Collection location: Livaditis, Xanthi Prefecture, Greece [Click for map]
The coarse, upturned, reddish-brown scales on its stipe and on its umbonate pileus, the usually fusiform, curved and rooting stipe, as well as its preference for beech woods, are characteristic of this species. It has a striking resemblance to Pholiota squarrosa, but that species always grows clustered on wood (usually at the base of tree trunks), unlike C. humicola, which grows on the ground and never in clusters. Also, the gills of P. squarrosa are initially olive-yellow, unlike those of C. humicola, which are initially whitish to light yellowish. Cortinarius bolaris and C. pholideus can also look similar, but the former has +/-flat (not upturned) scales, while the latter grows with birches or poplars and has light violet gills when very young. Overall, Cortinarius humicola is one of the easiest Cortinarius species to identify.
[admin – Tue Feb 08 12:34:31 +0000 2011]: Changed location name from ‘Livaditis, prefecture of Xanthi, Greece’ to ‘Livaditis, Xanthi Prefecture, Greece’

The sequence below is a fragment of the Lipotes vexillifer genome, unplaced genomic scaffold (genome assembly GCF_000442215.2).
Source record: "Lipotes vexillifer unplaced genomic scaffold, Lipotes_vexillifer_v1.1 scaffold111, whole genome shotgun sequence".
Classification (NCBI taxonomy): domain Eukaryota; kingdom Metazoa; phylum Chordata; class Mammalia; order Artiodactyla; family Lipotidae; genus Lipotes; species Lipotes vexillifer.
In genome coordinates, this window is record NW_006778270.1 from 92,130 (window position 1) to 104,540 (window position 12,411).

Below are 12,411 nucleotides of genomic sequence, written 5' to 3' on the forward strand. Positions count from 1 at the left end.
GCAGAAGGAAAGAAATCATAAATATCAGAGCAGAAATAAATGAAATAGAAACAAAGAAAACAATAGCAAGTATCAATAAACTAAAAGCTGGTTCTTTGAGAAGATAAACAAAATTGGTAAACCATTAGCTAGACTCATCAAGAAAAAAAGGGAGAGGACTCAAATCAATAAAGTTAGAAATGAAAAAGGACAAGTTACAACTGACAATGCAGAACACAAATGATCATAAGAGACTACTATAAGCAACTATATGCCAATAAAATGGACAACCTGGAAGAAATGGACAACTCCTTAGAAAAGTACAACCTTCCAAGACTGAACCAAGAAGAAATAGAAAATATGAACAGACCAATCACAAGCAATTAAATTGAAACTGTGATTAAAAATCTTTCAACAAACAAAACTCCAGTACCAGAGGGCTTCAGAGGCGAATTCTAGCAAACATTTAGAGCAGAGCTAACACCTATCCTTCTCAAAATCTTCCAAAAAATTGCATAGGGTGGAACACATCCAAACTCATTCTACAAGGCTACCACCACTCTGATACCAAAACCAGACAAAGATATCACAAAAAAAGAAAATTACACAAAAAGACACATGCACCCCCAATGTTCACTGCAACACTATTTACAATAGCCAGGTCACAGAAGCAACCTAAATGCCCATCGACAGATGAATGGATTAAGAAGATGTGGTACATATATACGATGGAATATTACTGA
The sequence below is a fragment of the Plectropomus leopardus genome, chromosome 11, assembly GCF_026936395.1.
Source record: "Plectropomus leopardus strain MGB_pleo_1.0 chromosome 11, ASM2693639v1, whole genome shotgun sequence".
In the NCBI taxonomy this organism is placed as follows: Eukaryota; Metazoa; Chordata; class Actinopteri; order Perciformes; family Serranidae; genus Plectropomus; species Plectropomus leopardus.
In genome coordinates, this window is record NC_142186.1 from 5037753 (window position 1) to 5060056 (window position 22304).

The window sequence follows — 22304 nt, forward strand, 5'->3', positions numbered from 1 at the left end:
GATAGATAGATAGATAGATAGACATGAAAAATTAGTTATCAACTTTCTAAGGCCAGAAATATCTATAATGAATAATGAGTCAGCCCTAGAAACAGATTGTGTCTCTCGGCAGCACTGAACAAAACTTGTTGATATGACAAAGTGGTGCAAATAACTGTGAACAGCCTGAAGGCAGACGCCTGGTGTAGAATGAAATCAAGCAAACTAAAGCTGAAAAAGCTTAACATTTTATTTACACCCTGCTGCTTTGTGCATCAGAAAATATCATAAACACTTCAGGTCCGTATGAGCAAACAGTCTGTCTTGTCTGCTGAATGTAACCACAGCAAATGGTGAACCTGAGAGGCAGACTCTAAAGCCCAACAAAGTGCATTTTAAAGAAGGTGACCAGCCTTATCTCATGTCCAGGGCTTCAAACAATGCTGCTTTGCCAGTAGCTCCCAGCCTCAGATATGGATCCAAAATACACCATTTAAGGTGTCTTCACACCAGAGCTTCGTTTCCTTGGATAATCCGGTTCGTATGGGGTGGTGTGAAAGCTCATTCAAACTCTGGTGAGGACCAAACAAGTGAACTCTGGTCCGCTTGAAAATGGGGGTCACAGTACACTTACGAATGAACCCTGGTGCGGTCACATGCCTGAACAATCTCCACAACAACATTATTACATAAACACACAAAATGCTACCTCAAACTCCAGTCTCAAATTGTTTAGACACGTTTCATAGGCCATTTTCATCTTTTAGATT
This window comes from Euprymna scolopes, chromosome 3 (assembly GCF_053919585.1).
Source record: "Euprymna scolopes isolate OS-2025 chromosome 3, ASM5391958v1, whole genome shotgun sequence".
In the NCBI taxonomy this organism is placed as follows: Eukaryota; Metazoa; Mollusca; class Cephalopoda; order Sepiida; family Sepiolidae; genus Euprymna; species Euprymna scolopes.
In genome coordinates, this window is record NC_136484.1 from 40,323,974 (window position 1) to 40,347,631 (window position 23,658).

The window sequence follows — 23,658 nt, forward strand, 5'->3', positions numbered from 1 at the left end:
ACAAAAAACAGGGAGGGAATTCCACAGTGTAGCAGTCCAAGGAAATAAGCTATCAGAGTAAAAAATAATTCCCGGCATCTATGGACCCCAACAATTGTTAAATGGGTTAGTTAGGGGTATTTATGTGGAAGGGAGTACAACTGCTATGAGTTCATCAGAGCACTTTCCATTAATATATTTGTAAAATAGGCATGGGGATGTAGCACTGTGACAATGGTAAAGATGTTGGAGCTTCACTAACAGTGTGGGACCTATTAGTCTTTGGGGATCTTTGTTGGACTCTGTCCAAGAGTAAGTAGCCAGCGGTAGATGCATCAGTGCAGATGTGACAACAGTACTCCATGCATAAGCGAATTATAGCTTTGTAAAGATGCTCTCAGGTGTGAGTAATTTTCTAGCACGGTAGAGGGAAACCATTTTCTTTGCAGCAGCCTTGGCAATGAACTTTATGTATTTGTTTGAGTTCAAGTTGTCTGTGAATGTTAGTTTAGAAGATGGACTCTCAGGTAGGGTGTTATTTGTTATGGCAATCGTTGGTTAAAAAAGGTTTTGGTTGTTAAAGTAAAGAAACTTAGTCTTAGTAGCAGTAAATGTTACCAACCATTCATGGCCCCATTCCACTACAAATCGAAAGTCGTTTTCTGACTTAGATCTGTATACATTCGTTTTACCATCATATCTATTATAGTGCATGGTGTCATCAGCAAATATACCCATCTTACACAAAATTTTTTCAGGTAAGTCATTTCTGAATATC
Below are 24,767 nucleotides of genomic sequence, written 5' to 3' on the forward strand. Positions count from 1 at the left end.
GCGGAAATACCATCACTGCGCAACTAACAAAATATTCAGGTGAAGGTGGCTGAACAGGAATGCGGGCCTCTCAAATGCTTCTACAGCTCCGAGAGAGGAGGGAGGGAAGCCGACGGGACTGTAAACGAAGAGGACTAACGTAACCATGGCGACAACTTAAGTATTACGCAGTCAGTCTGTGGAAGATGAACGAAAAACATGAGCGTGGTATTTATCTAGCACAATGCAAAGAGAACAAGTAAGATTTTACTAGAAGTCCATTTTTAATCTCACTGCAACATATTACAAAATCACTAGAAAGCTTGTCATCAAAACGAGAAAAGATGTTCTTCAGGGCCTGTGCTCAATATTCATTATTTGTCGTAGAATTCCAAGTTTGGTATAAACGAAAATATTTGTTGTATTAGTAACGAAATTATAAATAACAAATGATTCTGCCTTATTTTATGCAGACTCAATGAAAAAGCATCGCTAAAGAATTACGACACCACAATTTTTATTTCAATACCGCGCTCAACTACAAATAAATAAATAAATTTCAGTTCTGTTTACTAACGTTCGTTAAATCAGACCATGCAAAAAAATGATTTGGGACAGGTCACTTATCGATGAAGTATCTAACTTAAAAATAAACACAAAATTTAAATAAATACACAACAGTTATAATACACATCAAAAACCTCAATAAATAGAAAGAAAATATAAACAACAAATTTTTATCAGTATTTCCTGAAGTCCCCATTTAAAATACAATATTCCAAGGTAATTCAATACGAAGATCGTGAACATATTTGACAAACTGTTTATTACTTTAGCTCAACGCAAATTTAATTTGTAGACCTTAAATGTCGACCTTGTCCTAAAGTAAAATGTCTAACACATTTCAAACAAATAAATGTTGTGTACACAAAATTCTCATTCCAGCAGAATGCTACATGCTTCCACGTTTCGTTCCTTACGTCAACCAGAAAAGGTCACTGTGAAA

|User’s votes are weighted by their contribution to the site (log10 contribution). In addition, the user who created the observation gets an extra vote.|
|I’d Call It That||3.0||4.51||1||(Aggelos(Xanthi))|
sum(score * weight) /
(total weight + 1)
I would never have guessed a Cort for this species…
Please see updated notes above and newly added, higher resolution photo.
It would be good to see photos with more details. More resolution, to see more features. Are you sure these are Cortinarius? I can’t see enough in the photos to see veil details, or spore deposits…
Created: 2010-12-08 06:16:29 CST (-0500)
Last modified: 2011-02-08 07:34:31 CST (-0500)
Viewed: 119 times, last viewed: 2018-03-31 10:08:37 CDT (-0400)